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Parallel-plate capacitor with flipping charge

by giladsof
Tags: capacitor, charge, flipping, parallelplate
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giladsof
#1
Jun19-11, 05:22 AM
P: 13
1. The problem statement, all variables and given/known data



2. Relevant equations


U = 0.5CV^2

3. The attempt at a solution

I'm really lost on this one...?
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zhermes
#2
Jun21-11, 03:17 PM
P: 1,261
Yes, you do seem to be fairly lost on this one.
Is that the only question you had?
giladsof
#3
Jun21-11, 06:52 PM
P: 13
well usually in these kind of questions where there is some kind of change in the capacitor (the plates were move closer for instance)- We need to calculate the energy in the system before the change, calculate the energy afterwards and see the change's size and sign.

But in this problem I don't seem to manage to do so.... more help and less sarcastic remarks will be most appreciative

berkeman
#4
Jun21-11, 07:12 PM
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Parallel-plate capacitor with flipping charge

Quote Quote by giladsof View Post
1. The problem statement, all variables and given/known data



2. Relevant equations


U = 0.5CV^2

3. The attempt at a solution

I'm really lost on this one...?
Do you see intuitively whether it will require energy to be put into the system, or give energy back, to switch the position of the plates? Why?

And to calculate it, I think I would just calculate the energy required to move the charges those distances in that Electric Field. What is the equation for the force on a charge in an Electric Field? What is the equation for the work done by a force through a distance? Don't forget to account for each plate's charge separately (so two energy calculations).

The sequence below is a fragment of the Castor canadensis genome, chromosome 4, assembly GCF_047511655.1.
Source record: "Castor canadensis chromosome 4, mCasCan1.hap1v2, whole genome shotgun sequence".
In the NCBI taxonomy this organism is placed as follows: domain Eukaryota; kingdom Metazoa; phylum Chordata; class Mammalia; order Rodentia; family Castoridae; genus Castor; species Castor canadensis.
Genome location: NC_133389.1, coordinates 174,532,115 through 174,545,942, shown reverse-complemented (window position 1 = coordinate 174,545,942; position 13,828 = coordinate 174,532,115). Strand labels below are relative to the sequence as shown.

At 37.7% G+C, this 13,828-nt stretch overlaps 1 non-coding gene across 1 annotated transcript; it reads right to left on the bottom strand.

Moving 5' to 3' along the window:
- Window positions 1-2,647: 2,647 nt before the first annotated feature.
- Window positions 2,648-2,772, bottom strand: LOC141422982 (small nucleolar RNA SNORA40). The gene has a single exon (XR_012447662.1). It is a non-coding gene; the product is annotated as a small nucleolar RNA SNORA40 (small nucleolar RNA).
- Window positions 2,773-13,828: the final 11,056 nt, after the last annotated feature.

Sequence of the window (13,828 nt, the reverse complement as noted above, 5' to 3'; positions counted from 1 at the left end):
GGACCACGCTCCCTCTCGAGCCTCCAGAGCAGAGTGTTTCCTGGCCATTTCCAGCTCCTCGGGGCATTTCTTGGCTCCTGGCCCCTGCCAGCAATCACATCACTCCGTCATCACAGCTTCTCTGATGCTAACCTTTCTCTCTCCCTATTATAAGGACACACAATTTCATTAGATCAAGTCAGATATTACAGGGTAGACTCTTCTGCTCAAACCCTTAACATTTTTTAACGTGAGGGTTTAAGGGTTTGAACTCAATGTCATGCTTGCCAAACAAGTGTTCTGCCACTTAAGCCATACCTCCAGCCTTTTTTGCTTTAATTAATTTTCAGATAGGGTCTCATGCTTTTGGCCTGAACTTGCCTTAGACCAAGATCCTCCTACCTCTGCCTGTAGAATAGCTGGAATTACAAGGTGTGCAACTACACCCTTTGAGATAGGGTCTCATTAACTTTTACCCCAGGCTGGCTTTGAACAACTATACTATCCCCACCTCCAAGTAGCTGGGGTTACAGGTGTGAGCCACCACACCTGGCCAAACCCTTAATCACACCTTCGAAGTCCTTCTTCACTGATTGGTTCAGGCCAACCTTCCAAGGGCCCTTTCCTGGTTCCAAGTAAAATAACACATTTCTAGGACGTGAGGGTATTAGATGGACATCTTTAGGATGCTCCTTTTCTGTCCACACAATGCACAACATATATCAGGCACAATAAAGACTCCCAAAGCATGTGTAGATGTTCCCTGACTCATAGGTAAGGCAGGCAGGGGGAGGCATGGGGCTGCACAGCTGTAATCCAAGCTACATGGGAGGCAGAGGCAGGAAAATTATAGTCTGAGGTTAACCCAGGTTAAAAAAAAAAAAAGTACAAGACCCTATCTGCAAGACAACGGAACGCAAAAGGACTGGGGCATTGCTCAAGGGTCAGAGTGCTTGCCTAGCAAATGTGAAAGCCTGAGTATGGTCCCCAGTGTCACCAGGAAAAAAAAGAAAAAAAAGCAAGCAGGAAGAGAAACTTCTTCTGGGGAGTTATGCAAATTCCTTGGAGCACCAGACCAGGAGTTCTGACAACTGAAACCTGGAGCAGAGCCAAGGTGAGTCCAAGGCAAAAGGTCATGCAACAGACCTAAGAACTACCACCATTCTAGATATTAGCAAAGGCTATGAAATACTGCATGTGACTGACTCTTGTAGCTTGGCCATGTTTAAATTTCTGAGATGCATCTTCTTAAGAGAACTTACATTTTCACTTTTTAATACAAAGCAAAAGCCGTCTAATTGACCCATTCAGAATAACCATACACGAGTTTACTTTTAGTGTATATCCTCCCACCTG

Quote Quote by zhermes View Post
Yes, you do seem to be fairly lost on this one.
Is that the only question you had?
I believe he is just gently reminding you of the PF Homework Help rules, which require you to show an attempt at a solution.
giladsof
#5
Jun25-11, 05:39 AM
P: 13
Thank you I solved it.

One small question remains- I don't understand why is it so intuitive that the capacitor will resist this change?
berkeman
#6
Jun25-11, 11:09 AM
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P: 41,085
Quote Quote by giladsof View Post
Thank you I solved it.

One small question remains- I don't understand why is it so intuitive that the capacitor will resist this change?
Because you're having to move charges against the forces from the E-field. You have to do work to move the charges against those forces. If you were going the other way, well, that's the way the charges would go anyway if they were not constrained to be held on the plates (if they were free charges).


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